Meet TECO: An Efficient Video Prediction AI Model That Can Generate Long, Temporally Consistent Video For Complex Datasets In 3D scenes

The artificial intelligence (AI) field has been busy managing the burst of generative models for the past few months. The open-source release of Stable Diffusion was the spark that ignited the never-ending flame of generative text-to-image models.

Despite the great success of image generation models, generating time-consistent long videos still remains a challenge. Phenaki has been the most successful example of text-to-video, and even it fails to maintain consistency in certain scenarios.

Video prediction models have come a long way in recent years thanks to advances in neural networks and GPUs. They can produce various examples of complex frames that are close to their original concept/video. We now have models that can generate short videos based on the previous frames.

Unfortunately, the same does not apply to long videos. Sliding short context windows can actually be used to predict frames using existing prediction models and you will probably get an impressive result at first glance. However, these videos lack temporal consistency because the window size is not long enough to accommodate long-term dependencies between frames.

A time-consistent video is important for an engaging visual experience. Imagine we’re looking at a predicted scene, then we zoom in on a certain part of it, and when we zoom out the scene is completely changed because we don’t have a temporally consistent model. That would be annoying to watch.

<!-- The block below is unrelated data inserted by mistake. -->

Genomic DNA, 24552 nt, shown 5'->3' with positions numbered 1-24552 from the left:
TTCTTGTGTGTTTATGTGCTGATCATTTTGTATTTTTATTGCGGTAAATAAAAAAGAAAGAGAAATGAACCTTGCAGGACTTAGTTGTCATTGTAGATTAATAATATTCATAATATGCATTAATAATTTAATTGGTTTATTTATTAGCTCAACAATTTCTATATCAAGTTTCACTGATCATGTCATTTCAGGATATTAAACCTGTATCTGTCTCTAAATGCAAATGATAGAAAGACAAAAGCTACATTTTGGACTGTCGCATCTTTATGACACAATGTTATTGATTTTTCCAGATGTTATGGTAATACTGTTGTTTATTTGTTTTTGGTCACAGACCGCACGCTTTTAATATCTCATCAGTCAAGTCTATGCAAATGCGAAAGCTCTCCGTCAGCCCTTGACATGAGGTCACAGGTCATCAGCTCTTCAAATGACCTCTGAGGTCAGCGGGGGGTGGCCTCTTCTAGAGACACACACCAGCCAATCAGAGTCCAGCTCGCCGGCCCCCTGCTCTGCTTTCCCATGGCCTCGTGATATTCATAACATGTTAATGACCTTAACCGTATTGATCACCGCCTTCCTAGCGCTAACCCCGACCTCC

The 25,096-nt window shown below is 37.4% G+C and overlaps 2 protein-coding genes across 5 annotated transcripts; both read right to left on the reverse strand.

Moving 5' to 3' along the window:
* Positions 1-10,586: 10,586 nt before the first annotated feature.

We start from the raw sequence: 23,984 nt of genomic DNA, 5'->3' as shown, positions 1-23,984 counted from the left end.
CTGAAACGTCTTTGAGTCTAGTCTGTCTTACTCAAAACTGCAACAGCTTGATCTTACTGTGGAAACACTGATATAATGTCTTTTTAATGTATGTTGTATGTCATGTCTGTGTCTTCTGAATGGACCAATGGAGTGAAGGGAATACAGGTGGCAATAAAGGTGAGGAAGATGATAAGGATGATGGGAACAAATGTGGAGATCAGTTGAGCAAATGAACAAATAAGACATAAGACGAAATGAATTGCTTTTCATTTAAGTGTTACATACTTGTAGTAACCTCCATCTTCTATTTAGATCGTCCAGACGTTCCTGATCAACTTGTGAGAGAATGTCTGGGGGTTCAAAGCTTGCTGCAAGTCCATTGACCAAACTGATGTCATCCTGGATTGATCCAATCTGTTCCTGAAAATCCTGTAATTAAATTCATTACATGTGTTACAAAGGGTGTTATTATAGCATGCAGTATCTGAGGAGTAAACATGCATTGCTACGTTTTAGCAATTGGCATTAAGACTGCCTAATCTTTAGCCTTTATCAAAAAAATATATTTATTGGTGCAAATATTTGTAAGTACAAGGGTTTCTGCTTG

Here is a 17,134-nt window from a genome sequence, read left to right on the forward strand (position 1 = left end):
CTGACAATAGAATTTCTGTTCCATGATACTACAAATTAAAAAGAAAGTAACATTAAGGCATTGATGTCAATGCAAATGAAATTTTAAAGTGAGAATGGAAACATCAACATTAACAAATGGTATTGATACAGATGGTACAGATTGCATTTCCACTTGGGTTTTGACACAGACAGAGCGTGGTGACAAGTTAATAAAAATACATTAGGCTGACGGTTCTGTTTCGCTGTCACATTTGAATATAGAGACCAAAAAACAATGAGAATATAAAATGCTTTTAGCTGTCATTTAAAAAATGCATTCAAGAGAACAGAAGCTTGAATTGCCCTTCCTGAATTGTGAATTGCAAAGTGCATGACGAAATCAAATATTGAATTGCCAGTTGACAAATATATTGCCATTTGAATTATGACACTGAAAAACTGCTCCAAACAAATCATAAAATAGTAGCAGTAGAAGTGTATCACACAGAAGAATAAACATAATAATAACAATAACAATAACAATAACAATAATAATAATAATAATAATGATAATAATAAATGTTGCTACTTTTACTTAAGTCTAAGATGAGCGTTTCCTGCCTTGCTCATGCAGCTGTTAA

The other important aspect would be a strong imagination of the predictive model. We’d like to see a different setup when we change the scene and not have the same objects everywhere. Therefore, the ideal video prediction we want should be consistent over time and have a strong imagination for new scenes. But how close can we get to this ideal scenario? Time to meet TECO.

TECO is a vector-quantized latent dynamics model that can effectively model long-term dependencies by using efficient transformers in a compact representation space. It shows strong performance on a variety of difficult video prediction tasks. This is made possible by the ability to understand long-term temporal dependencies in the video.

TECO uses efficient representation of frames and proper use of transformers to allow temporal consistency between frames. The efficient representation vectors ensure that TECO can significantly reduce computational and storage requirements.

It starts with a GAN (Generative Adversarial Network) model that is trained to spatially compress the video data. This has already been done in the literature and has been shown to increase the efficiency of video prediction models. However, even after moving the video into latent space, previous methods were still limited to modeling short sequences due to the extremely high cost of Transformer layers. TECO finds an intelligent solution to this problem to allow the use of transformers for longer video sequences and thus maintain temporal consistency. A custom loss function called DropLoss is also used to efficiently train the model.

To demonstrate the power of TECO, the authors introduced three challenging video datasets to better measure long-term consistency. They were built on existing benchmarks. In the experiments, TECO showed strong temporal consistency and achieved high-quality frame generation.

This was a short summary of TECO. Check out the links below if you want to learn more about it.

Try this paper Project, and code. All credit for this research goes to the researchers on this project. Also don’t forget to participate our Reddit page and Discord Channelwhere we share the latest AI research news, cool AI projects and more.

Ekrem Çetinkaya received his B.Sc. in 2018 and M.Sc. 2019 from Ozyegin University, Istanbul, Türkiye. He wrote his M.Sc. Dissertation on image denoising using deep convolutional networks. He is currently pursuing a Ph.D. Graduated from the University of Klagenfurt, Austria and works as a researcher in the ATHENA project. His research interests include deep learning, computer vision, and multimedia networking.